Martyna Starosta’s new short film Elevator Pitch, about disability and disaster on New York City’s subways, launches to mark the thirtieth anniversary of the Americans With Disabilities Act.
The Americans With Disabilities Act became law on July 26th, 1990, which prohibited discrimination and guaranteed that people with disabilities could have the same opportunities as everyone else. Elevator Pitch sheds light on the dire subway accessibility issue and reveals a system that shuts many out of cities in motion.
In 2019, 22-year-old mother Malaysia Goodson reportedly died while carrying her baby and stroller down a set of subway stairs. The Manhattan station in which this incident occurred, like hundreds of others in New York City, lacked an elevator. Goodson’s death prompted an outcry from her loved ones and disability advocates who urged the city to make the subways one-hundred percent accessible for all.
The short, which premiered at the AFI Docs Virtual Film Festival earlier this year, uses audio of emotional public testimonials from Metropolitan Transportation Authority (MTA) board meetings and tableau shots of New Yorkers struggling to navigate the underground transit system; depicting the subway as an absurd obstacle course, barring disabled people who need it the most.
Watch Elevator Pitch below, it is also available to watch for free here.
About the filmmaker
Martyna Starosta is a Polish-German director and cinematographer with a keen eye for the absurdity of life under capitalism. Her work has appeared in Field of Vision, The Intercept, MSNBC, Vox, Rewire.News, and Democracy Now!, among other places.
Her video report on violent attacks against environmental activists in Guatemala appeared in the Intercept and was completed on an IWMF Adelante Fellowship.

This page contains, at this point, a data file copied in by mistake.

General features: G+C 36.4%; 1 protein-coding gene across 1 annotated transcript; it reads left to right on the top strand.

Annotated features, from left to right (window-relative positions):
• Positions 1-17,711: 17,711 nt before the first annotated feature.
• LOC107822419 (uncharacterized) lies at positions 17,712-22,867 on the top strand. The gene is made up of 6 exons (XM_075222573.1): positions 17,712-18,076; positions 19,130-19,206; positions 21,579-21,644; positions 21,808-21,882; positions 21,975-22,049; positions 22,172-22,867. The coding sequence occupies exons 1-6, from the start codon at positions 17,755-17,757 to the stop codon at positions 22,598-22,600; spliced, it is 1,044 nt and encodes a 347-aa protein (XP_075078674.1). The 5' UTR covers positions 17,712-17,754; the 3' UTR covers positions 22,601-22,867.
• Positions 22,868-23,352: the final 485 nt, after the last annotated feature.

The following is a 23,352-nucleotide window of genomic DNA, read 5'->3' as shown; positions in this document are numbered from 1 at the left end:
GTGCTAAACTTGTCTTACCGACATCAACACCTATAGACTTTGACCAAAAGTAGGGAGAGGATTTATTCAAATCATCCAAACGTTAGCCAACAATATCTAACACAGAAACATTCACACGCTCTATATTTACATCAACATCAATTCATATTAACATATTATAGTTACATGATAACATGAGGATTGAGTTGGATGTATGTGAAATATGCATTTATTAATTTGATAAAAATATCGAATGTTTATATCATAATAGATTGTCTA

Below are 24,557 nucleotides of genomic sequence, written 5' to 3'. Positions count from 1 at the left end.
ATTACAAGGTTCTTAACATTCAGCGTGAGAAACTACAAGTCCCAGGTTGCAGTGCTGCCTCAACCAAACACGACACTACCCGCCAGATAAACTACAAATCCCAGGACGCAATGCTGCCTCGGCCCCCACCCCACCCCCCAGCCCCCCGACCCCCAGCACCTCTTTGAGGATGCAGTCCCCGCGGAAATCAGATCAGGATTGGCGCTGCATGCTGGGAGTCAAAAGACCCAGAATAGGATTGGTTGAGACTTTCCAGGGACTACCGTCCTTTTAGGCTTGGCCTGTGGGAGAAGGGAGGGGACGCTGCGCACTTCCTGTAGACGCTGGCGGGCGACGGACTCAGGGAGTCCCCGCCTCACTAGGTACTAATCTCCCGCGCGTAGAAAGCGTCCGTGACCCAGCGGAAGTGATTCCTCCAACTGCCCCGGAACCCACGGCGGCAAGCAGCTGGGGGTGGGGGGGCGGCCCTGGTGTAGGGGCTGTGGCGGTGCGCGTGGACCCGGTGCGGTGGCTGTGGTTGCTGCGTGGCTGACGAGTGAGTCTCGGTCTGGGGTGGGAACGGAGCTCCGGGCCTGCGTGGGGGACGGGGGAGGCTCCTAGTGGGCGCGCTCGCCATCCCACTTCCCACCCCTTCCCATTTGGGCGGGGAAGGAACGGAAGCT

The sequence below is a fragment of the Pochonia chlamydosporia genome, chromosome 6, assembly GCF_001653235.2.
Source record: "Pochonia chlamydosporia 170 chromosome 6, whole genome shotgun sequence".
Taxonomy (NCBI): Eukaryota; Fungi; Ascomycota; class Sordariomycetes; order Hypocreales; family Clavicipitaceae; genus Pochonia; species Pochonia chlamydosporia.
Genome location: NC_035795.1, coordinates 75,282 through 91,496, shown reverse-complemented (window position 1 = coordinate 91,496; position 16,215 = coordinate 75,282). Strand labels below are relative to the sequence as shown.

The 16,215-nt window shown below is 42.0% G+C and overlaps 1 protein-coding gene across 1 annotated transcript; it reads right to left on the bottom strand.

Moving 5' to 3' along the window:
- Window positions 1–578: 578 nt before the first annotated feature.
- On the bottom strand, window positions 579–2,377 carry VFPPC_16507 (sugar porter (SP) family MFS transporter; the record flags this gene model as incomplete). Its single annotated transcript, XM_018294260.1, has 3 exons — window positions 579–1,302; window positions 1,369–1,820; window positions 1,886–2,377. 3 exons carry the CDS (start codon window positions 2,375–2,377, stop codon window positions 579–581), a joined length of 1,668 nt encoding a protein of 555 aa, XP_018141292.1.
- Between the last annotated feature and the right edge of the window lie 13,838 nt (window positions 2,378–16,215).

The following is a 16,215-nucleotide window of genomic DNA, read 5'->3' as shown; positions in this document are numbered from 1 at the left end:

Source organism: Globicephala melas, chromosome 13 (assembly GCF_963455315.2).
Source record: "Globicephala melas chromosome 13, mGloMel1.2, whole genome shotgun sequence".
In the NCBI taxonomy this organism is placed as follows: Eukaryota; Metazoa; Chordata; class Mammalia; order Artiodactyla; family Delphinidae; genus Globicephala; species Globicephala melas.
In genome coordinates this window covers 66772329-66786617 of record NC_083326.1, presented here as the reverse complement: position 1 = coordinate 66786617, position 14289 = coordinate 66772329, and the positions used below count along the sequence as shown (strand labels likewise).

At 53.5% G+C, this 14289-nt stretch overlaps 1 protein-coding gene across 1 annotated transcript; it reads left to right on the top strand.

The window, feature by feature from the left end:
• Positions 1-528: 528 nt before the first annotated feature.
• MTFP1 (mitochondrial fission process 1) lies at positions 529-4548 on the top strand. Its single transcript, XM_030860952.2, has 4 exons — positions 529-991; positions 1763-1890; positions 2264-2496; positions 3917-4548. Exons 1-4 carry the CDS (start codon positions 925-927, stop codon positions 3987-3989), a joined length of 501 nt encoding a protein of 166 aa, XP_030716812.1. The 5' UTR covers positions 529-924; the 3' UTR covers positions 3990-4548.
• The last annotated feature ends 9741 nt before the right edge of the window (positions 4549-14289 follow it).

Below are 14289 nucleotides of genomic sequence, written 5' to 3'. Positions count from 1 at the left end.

An investigatory piece on the failure of police to protect an abortion clinic in North Carolina, which Martyna co-directed, filmed, and edited, won Best Documentary Short at the 2017 Nevada International Film Festival, and was shown at the St. Louis International Film Festival, and the One World Human Rights Film Festival in Berlin, Germany.
As a cinematographer, she captured pivotal moments for the #MeToo documentary ON THE RECORD (2020) by Oscar®-nominated directors Amy Ziering and Kirby Dick, which premiered at Sundance and was picked up by HBO. She was also a cameraperson on LIBRE (2018), a film exposing how private companies benefit from immigrant detention, which was co-released by Field of Vision and The New Yorker and screened at Sundance, Hot Docs, Camden, and other festivals.
Martyna was a staff producer at the Forward, and worked as a video production fellow at Democracy Now!. She holds an MFA in Integrated Media Arts from Hunter College in New York and a BFA from the University of the Arts in Berlin, Germany. Martyna speaks English, German, Spanish, Polish, French, and Portuguese. An enthusiastic Brooklyn resident, she’s currently quarantined in a tranquil suburb of Massachusetts – along with her partner, toddler, and in-laws.